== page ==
Secondly, with Turkey’s relationship with Russia and its relationship with Iran improving at a fast pace and with Ankara’s relations with Washington downgrading at an equally frantic pace, the idea of a ‘buffer zone’ is becoming largely outdated. Any would-be Kurdish statelete would be US/Israeli puppet state that would only strain the regional balance of power that Russia is so keen to stabilise.
Turkey and Iran will both be happy by Russia abandoning its moderate version of Project Kurd. In return, Russia will no be well placed to insure that after remaining issues are settled, Turkey does not end up permanently occupying Syria’s Idlib, thus alleviating a grave concern of Damascus.
A longer term issue will be balancing out Iran’s legal partnership with Syria against Israel’s illegal but seemingly unstoppable threat to continue to occupy and strike Syrian targets under the pretext of Iran’s presence (however limited) in Syria.
In this sense, Russia’s deal-making with Turkey, could prove to be a useful precedent in working out a solution that keeps Syria safe once the conflict formally ends, while also insuring that Russia maintains good will with Iran, while acting to quietly restrain Israeli aggression. The progress Russia has made in terms of turning Turkey from an outspoken enemy of Syria into a country that cooperates with both Russia and Iran (as Syrian allies) is a significant achievement. Convincing Israel to cease its hostility against Syria while allowing Syria and Iran to pursue their alliance will be the next great task of Russia, as Russia is the only power capable of speaking on friendly terms with all parties in the Middle East, including the occupier entity.
It is clear that while Turkey and Russia still have a fair share of disagreements on regional security, that Turkey and Russia are now the key leaders on ‘both sides’ of the international community who will help to bring the conflict to the close in Syria.
Previously, it was thought that Russia and the United States would fulfil that role, but increasingly the US is becoming diplomatically irreverent in Syria. The illegal presence of US troops remains a concern to Syria and clearly this issue will need to be dealt with, quite possibly though Russian diplomatic channels, but when it comes to actually facilitating a settlement to the conflict which preserves Syria’s independence and territorial unity, Russia will be working primarily with Turkey, rather than the United States.
Russia of course will also be working with Iran, but as Russia and Iran are both allies of Syria, it is important that any final agreement that is signed between both Russia and Iran, also includes a geo-strategic ‘counter-weight’. As a Sunni Muslim state which for years worked against Syria’s interests, Turkey coming to the peace table is now symbolic of the defeat of Takfiri terrorism in Syria, as Ankara is now working with Russia and Iran to end a conflict that Turkey once contributed to. The US could have been in a similar position, but the failure of US diplomats to engage in meaningful discussions with Russia has left the door open for Turkey which seems all too willing to fill the void left by the United States. In order to show the Takfiris that there game is up, one of their former allies sitting at the peace table is key. That country, beyond a shadow of a doubt, is Turkey.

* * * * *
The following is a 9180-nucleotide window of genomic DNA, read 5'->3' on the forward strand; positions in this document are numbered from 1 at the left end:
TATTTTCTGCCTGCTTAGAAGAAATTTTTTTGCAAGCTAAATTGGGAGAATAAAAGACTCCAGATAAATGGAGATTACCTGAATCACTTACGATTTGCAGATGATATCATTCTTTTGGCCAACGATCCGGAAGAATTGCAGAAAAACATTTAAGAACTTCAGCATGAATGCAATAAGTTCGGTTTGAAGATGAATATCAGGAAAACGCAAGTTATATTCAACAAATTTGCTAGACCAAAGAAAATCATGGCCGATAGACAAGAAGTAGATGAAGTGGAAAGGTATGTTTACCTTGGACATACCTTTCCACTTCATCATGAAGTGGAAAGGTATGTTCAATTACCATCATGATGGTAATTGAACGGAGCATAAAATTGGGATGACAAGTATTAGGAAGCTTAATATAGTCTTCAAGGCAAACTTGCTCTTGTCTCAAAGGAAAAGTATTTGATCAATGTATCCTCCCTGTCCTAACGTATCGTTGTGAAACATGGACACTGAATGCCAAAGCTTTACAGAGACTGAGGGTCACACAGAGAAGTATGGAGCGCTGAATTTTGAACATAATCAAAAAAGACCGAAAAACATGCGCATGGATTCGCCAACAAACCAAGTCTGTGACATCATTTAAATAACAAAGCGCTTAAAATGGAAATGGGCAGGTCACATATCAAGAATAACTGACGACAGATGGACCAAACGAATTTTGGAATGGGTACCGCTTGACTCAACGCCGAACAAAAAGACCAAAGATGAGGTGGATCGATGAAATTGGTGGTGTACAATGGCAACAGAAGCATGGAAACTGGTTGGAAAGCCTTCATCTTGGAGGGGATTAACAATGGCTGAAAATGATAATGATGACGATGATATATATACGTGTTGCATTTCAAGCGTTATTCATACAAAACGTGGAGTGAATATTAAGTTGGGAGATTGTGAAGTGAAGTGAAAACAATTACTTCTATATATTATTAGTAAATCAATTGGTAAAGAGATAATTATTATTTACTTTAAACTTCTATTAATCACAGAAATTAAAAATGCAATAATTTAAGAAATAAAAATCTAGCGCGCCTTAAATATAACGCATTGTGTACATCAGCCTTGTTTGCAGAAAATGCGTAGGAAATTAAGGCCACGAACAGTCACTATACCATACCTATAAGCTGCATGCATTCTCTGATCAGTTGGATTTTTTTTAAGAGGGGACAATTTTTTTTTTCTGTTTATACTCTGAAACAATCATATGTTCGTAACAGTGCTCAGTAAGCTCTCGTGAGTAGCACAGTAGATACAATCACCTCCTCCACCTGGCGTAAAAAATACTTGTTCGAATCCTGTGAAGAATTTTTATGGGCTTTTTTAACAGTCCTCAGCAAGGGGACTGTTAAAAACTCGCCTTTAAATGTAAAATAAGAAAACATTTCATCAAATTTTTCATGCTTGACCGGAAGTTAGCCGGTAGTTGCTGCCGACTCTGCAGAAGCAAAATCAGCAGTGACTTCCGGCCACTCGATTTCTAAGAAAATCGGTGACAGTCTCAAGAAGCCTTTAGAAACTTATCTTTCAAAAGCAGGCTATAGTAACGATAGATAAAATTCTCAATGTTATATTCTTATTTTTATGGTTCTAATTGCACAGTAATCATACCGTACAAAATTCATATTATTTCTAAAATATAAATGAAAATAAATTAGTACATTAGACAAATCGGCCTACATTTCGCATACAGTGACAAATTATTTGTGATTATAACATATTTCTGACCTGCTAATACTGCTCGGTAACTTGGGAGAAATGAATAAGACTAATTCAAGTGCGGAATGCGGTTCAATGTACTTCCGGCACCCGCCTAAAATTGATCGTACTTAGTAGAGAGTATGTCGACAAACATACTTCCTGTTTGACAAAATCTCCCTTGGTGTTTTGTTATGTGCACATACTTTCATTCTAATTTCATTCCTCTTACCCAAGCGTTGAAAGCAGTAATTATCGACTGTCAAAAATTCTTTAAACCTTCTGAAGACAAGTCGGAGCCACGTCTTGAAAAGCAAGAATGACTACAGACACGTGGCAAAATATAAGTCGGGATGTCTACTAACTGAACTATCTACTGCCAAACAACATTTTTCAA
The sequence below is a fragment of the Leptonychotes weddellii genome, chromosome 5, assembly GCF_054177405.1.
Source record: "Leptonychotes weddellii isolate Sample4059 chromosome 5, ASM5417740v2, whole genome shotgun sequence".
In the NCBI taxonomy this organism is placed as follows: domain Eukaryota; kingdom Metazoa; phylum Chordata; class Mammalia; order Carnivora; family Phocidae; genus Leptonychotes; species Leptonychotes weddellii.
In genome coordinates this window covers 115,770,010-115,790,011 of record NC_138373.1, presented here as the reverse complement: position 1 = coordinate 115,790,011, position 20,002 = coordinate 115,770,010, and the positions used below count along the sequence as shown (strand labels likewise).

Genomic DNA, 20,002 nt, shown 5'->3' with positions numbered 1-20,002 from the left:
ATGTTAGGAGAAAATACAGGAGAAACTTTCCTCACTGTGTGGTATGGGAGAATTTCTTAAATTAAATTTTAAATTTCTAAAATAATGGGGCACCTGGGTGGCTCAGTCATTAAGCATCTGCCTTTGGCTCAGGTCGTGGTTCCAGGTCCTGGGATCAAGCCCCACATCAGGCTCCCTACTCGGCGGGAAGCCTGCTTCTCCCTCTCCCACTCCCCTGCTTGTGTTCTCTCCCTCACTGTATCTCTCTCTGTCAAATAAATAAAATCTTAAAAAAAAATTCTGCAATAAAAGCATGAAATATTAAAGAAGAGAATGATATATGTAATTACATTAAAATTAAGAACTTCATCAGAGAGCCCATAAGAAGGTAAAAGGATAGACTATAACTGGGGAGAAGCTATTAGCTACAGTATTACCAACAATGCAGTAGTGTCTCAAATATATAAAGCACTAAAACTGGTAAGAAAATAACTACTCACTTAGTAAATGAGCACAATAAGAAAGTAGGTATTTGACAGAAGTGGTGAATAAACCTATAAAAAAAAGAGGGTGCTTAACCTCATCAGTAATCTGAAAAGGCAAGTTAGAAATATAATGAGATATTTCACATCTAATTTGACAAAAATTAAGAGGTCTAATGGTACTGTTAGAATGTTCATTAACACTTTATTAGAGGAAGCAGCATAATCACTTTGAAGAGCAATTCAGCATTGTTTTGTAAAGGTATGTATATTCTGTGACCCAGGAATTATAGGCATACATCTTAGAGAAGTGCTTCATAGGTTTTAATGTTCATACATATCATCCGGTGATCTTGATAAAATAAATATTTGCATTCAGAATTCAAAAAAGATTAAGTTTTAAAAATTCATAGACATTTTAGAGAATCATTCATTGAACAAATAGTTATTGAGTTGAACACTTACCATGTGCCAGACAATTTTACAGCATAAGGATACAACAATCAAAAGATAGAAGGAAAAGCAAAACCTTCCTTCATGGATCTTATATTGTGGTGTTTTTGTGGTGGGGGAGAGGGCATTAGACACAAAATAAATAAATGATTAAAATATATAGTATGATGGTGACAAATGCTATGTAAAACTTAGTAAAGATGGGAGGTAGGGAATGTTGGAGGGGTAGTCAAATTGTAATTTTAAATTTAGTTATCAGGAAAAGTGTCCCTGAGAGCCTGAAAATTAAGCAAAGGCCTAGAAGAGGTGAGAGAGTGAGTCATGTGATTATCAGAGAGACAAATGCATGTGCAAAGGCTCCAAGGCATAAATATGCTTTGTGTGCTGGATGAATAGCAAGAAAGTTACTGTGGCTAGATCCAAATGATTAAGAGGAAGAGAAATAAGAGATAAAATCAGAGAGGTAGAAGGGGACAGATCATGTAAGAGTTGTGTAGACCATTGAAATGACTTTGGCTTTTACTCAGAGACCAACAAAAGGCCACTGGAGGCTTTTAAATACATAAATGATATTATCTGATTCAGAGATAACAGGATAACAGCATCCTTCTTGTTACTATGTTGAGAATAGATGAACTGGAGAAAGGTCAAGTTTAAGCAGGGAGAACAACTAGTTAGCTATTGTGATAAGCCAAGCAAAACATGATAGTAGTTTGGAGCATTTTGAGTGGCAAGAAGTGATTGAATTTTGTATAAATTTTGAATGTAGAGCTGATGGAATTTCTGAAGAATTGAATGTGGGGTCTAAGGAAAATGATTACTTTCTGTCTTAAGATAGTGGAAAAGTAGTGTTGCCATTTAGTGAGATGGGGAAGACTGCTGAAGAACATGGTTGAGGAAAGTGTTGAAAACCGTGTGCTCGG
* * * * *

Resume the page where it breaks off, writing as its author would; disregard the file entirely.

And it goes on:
President Putin’s feelings on his frequent and friendly meetings with Erdogan were described in the following way,
“These meetings are free from bureaucracy, from all sorts of quasi-diplomatic procedures and protocol
I believe the meetings are very productive and are grateful for that and we intend to continue in this way”.
President Erdogan responded by thanking President Putin and remarked that this is his third visit to Russia this year and his sixth meeting with Putin over all this year.
Calling Putin a “dear friend”, he agreed that it is crucial to strengthen bilateral relations and intense contacts through frequent meetings and telephone calls.
He said that he believes next year will be a “turning point in relations” as Russia hosts a year of Turkish culture and Turkey hosts a year of Russian culture.
It is clear that in spite of differences, Russia and Turkey are having a deeply productive relationship which minus the close economic ties of Russia and Turkey, could have been the kind of attitude in a would-be pragmatic and more cooperative relationship between the US and Russia.
Ultimately, the US has refused to allow Donald Trump to get close to President Putin, even in a physical sense and thus, President Erdogan who unlike Trump, is fully in charge of his country, has filled that void. While Russia’s most important Middle Eastern allies country to be Syria and Iran, in terms of a close partner that has come in from the cold, this country is Turkey. The US, which once more or less ruled half of the middle east from another hemisphere, is nowhere to be found. The US still has the ability to invade, occupy and ultimately fail in its Middle East missions, but diplomatically, outside of a few Arab states on the Persian Gulf and Israel, its diplomatic capital is largely expired.
The statements, views and opinions expressed in this column are solely those of the author and do not necessarily represent those of The Duran.